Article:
Through community-based research, partnership building across sectors, and community engagement, the project works to inform policies and legislation to help protect those impacted – specifically Mi’kmaw and African Nova Scotian communities on the East Coast of Canada.
Part of the strength of the ENRICH project however, lies in its ability to scale. It sets a strong framework that other provinces – and even the Federal government – can follow and build off of. In fact, Waldron’s work inspired the creation of Bill C-230, which sought to drive the creation of a national strategy to deal with environmental racism in Canada.
Bill C-230 was approved by the House of Commons environment committee in June 2021, but was unfortunately automatically defeated when a federal election was called in September of that year.
However, the bill brought environmental racism into mainstream conversations in Canada, introducing a much wider audience to the issue.
In 2022, the bill was reintroduced as Bill C-226, and is currently undergoing its second reading in the Canadian Senate, giving Dr. Waldron and others hope that true change is coming for the communities who need it most.
NDN Collective is an Indigenous-led organization in the United States. Their goal is to build Indigenous power through “organizing, activism, philanthropy, grantmaking, capacity-building and narrative change.” Among the primary campaigns for the organization is climate justice.
Within this campaign they seek to ensure support, resource rights, and sovereignty for the communities most affected by climate impacts, while also working to address climate change at its root cause.
In April of 2021 Jade Begay, the Director of Policy and Advocacy for NDN Collective was announced as one of the members of U.S. President Joe Biden’s White House Environmental Justice Advisory Council.
This council went on to form a working group whose recommendations resulted in the creation of the federal government’s Justice40 initiative. The goal of the initiative is to ensure that “40 percent of the overall benefits of certain Federal investments flow to disadvantaged communities that are marginalized, underserved, and overburdened by pollution.”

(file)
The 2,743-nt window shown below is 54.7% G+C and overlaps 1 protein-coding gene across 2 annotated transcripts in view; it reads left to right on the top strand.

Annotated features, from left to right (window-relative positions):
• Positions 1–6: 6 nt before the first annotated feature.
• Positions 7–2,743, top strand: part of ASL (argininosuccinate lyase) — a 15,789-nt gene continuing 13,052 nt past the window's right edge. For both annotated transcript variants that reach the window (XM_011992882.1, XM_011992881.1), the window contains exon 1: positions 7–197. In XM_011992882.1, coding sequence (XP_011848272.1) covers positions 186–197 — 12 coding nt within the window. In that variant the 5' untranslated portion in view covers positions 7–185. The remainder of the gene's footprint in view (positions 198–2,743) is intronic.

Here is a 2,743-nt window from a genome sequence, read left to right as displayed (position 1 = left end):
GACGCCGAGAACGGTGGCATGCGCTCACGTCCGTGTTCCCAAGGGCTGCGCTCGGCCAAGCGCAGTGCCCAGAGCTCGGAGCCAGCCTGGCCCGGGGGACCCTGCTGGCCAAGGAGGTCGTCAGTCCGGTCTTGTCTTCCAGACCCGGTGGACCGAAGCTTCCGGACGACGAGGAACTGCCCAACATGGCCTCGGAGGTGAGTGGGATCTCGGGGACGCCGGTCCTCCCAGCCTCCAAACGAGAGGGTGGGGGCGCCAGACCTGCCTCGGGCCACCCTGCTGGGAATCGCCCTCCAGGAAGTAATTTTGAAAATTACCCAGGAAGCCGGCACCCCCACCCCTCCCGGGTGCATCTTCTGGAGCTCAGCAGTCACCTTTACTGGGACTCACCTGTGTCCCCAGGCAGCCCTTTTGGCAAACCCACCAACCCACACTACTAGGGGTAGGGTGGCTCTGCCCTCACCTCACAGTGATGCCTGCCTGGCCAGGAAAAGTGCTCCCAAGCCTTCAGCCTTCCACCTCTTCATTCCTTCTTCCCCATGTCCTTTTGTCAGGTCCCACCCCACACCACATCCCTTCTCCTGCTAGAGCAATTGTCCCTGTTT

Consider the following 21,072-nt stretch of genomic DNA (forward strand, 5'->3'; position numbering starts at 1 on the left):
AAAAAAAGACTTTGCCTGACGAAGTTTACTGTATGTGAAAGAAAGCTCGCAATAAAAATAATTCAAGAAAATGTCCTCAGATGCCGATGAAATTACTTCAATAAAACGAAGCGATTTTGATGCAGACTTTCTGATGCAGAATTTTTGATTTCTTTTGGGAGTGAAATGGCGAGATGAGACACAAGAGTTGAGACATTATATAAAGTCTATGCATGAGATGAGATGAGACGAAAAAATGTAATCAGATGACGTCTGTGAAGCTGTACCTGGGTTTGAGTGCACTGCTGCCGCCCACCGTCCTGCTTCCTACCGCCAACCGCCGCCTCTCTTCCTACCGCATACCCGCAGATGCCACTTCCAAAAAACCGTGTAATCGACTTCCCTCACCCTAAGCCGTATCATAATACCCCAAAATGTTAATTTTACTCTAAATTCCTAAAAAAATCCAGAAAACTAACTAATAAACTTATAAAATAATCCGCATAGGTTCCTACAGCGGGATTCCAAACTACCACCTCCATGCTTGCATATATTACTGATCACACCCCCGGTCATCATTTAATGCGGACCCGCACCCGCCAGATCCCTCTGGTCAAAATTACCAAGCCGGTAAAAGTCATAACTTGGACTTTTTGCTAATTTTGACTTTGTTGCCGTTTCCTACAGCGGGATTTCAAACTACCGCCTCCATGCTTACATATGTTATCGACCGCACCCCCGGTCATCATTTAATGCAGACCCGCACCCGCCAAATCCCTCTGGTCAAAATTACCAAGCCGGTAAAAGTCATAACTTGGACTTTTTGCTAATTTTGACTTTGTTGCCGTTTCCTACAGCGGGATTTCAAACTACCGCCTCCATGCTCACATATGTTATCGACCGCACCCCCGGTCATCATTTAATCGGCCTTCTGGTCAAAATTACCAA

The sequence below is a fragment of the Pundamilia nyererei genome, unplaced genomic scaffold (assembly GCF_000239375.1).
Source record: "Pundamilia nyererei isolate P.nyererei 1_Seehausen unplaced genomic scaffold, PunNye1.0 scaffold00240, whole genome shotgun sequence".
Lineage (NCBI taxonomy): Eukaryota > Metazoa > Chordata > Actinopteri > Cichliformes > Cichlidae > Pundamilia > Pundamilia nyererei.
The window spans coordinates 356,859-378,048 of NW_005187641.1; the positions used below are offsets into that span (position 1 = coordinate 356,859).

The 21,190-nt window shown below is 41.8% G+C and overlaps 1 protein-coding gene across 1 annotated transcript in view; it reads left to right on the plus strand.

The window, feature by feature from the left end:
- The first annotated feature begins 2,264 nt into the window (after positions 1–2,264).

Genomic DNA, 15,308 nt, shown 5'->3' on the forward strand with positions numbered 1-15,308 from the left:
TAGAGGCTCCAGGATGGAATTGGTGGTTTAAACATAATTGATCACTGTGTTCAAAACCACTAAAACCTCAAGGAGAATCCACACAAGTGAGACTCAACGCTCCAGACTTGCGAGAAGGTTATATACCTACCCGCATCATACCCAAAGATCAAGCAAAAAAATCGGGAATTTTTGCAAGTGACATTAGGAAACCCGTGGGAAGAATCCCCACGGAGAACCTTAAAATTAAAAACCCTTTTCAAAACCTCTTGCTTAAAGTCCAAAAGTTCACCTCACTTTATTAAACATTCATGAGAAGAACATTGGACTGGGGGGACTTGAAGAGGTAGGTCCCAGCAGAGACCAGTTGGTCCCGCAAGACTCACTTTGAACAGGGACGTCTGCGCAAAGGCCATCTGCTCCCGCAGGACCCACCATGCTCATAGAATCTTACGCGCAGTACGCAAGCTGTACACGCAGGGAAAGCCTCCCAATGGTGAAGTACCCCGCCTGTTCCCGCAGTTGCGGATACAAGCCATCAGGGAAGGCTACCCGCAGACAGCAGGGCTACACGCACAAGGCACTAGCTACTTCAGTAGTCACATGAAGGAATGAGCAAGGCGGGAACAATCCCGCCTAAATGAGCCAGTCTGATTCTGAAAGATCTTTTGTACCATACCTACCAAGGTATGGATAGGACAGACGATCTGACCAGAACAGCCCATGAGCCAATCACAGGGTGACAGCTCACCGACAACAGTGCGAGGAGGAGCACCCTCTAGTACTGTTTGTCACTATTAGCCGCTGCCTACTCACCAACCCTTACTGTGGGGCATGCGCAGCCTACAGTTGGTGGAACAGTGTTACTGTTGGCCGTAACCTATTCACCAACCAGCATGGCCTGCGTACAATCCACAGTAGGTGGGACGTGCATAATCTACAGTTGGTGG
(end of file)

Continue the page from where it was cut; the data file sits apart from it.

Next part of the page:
According to the White House, the categories for these investments include climate change, clean energy and energy efficiency, the removal of pollutants from impacted communities, and clean water infrastructure.
While still in its early stages, Begay and other community advocates have expressed optimism that Justice40 will lay the groundwork for truly transformative change to protect communities from climate impacts and the polluting industries that drive them.
The organizations listed above highlight just two examples of the countless people throughout North America and around the globe, who are working to help keep tens of thousands of their fellow community members safe. And while their inspiring efforts have already led to powerful change, the work is not theirs alone to carry.
By uplifting the voices of the communities most affected by climate change, we can all do our part to help build a fair and climate safe future for everyone.